The call of home proved too strong for a high-flying Kiwi who now heads the country’s second-biggest dairy cooperative.
Not even a plum job as Fonterra’s global account manager for Nestle could keep Rod Quin overseas any longer. “The decision to come back to New Zealand in 2009 after being away for seven years working in Germany, Japan and Switzerland was made with one eye on my career and the other on the family,” he admits. “The kids were getting older and I was getting back to New Zealand within an industry about which I am extremely passionate.”
An offer to head Westland Milk Products proved irresistible to Mr Quin, who holds a Bachelor of BioTechnology degree with honours from Massey University and a post-graduate Diploma in Operations Management from Auckland University.
“I respected what I’d heard about Westland and appreciated that they had some challenges as a smaller business compared to Fonterra but customers held them in high regard – not only the quality of their product but also their people,” he recalls.
Among Westland’s many challenges following industry deregulation was the lack of external customer sales, having only worked alongside the Dairy Board. “Whilst they had some customer relationships via those relationships they didn’t have direct customer sales experience and that was something they had to learn very, very quickly,” Mr Quin explains.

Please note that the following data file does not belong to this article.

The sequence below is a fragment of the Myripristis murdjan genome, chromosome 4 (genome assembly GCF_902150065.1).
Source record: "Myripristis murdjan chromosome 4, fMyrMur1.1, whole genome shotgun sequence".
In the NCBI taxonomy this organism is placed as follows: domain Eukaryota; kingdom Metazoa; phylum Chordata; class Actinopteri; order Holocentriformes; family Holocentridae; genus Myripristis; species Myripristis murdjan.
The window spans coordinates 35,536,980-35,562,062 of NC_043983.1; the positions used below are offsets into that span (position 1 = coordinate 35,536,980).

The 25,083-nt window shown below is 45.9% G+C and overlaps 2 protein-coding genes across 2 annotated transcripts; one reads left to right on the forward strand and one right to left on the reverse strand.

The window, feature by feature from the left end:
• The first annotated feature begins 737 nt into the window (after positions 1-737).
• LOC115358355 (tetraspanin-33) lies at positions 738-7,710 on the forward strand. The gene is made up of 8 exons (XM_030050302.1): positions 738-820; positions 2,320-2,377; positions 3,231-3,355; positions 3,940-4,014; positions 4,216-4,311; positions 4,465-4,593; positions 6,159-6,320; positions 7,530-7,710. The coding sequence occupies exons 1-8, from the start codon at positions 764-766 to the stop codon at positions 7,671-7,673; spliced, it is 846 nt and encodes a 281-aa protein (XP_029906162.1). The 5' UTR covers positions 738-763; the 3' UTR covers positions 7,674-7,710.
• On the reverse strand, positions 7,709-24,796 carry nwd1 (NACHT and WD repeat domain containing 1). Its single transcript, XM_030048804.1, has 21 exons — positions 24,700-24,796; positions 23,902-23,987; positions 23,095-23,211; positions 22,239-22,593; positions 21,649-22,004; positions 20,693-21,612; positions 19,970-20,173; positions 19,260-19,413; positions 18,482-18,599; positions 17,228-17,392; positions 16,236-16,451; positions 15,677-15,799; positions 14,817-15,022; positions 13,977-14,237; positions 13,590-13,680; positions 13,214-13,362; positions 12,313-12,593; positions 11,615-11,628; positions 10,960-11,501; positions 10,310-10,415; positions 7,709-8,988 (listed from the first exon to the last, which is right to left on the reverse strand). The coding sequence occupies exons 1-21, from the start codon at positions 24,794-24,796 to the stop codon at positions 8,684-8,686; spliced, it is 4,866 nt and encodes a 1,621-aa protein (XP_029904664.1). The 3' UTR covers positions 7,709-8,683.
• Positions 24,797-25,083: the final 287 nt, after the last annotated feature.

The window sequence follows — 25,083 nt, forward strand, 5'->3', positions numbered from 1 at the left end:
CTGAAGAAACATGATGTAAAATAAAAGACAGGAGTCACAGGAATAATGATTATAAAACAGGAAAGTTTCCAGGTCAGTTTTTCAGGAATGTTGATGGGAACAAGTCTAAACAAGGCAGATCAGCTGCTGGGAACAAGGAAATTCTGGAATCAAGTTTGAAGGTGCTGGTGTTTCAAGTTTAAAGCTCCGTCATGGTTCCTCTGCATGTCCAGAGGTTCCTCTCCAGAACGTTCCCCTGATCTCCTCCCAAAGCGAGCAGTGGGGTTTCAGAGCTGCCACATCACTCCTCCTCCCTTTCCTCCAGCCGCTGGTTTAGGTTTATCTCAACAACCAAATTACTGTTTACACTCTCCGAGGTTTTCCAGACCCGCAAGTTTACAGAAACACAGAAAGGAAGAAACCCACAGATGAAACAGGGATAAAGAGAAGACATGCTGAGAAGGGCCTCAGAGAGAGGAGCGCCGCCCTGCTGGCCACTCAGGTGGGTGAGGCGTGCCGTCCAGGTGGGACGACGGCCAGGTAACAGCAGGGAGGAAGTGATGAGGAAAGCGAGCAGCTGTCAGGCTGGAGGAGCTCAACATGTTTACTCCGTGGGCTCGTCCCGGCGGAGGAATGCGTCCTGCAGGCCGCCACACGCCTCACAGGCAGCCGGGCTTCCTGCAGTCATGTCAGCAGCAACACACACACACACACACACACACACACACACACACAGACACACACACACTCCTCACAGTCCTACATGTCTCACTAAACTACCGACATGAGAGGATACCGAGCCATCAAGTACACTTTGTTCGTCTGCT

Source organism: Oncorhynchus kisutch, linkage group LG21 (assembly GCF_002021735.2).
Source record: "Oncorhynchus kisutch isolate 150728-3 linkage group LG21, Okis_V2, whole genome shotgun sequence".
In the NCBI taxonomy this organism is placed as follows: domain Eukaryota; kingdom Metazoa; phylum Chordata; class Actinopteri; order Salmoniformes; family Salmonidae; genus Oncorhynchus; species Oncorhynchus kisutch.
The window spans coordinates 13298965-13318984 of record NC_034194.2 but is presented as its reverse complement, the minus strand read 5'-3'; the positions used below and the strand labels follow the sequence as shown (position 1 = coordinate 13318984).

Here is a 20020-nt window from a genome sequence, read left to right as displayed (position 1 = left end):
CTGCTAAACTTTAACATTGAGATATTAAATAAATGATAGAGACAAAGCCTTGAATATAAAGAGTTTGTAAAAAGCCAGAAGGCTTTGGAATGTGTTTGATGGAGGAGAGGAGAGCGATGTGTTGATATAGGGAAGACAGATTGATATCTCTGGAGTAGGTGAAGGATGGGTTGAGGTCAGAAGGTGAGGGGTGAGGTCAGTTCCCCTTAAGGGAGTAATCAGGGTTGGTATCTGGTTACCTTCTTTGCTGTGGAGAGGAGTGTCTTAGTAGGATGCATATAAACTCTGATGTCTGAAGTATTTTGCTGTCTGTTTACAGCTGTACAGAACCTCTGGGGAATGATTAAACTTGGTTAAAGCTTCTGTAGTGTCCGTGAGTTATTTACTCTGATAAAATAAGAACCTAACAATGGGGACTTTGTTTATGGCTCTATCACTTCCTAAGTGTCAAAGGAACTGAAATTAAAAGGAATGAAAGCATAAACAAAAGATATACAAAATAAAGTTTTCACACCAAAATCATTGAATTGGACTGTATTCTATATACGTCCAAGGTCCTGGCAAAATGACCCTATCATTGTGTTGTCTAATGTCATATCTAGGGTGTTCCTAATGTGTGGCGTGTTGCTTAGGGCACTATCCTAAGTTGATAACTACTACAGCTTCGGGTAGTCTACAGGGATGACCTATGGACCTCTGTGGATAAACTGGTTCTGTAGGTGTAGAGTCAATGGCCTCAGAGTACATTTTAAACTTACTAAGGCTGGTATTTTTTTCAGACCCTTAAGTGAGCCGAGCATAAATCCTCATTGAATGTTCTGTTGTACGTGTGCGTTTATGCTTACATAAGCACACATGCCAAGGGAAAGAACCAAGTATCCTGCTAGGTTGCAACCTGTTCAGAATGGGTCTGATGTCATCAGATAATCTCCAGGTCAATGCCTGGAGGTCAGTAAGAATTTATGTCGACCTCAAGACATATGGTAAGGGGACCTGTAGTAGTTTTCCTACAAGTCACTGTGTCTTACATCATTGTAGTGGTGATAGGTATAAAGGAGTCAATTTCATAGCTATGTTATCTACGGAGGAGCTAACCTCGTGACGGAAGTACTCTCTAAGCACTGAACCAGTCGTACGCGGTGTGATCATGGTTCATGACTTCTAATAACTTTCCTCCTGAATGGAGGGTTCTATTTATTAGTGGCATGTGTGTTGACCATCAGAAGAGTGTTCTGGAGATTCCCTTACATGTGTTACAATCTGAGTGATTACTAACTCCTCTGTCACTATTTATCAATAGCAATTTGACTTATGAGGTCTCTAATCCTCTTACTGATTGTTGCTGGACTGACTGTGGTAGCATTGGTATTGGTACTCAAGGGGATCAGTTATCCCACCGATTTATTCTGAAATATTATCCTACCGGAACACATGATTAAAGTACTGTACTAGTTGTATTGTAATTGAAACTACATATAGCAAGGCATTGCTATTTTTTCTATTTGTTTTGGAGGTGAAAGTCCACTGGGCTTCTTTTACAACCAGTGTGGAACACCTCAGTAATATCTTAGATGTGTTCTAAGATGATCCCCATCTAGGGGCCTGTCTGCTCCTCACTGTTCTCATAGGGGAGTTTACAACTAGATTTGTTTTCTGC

Forming relationships with some key customers and many distributors paved the way for the company to get to know the global market. “When I arrived they still had a lot of business with distributors and traders – we reversed that and today most of the business is directly with customers,” he notes. “We use traders or distributors where we see they add value, where they take risk out of our transactions or provide an extra service.”
The new CEO’s steady stewardship has seen Westland increase turnover 50 per cent to $540 million and invest more than $60 million in new plant and facilities, cementing the 75-year-old company’s place as a globally significant dairy cooperative.
The milk supplied by the cooperative’s 350 dairy farmer owners now produces a wide range of dairy ingredients and finished products including butter, milk powders, caseinates, milk protein products and yoghurt premix.
These products are sold in at least 40 international markets, with more than 70 per cent of sales coming from an Asia-Pacific region that is growing rapidly – and equally importantly is willing to pay premium prices. “This season we’re on track to do about $800 million off 68 million kilos of milk solids that produce around 127,000 tons of finished product,” Mr Quin adds.
Much of this growth is based on high demand items such as infant toddler nutrition, although there are plans afoot to widen the portfolio. “The largest demographic in future will be the seniors market, so we want to offer nutritional solutions to a sector which is growing in size, consumes reasonable quantities and does so for many years as opposed to an infant demographic that consumes for six months to 3 years.”